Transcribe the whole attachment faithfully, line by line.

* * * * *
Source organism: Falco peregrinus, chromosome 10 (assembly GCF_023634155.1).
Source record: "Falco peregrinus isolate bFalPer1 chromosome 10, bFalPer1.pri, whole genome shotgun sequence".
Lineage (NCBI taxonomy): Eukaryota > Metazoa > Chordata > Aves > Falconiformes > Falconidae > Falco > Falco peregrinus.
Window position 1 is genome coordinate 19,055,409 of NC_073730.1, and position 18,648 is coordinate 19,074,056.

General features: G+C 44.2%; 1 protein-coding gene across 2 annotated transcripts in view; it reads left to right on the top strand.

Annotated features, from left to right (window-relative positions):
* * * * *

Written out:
Source organism: Falco peregrinus, chromosome 10 (assembly GCF_023634155.1).
Source record: "Falco peregrinus isolate bFalPer1 chromosome 10, bFalPer1.pri, whole genome shotgun sequence".
Lineage (NCBI taxonomy): Eukaryota > Metazoa > Chordata > Aves > Falconiformes > Falconidae > Falco > Falco peregrinus.
Window position 1 is genome coordinate 19,055,409 of NC_073730.1, and position 18,648 is coordinate 19,074,056.

General features: G+C 44.2%; 1 protein-coding gene across 2 annotated transcripts in view; it reads left to right on the top strand.

Annotated features, from left to right (window-relative positions):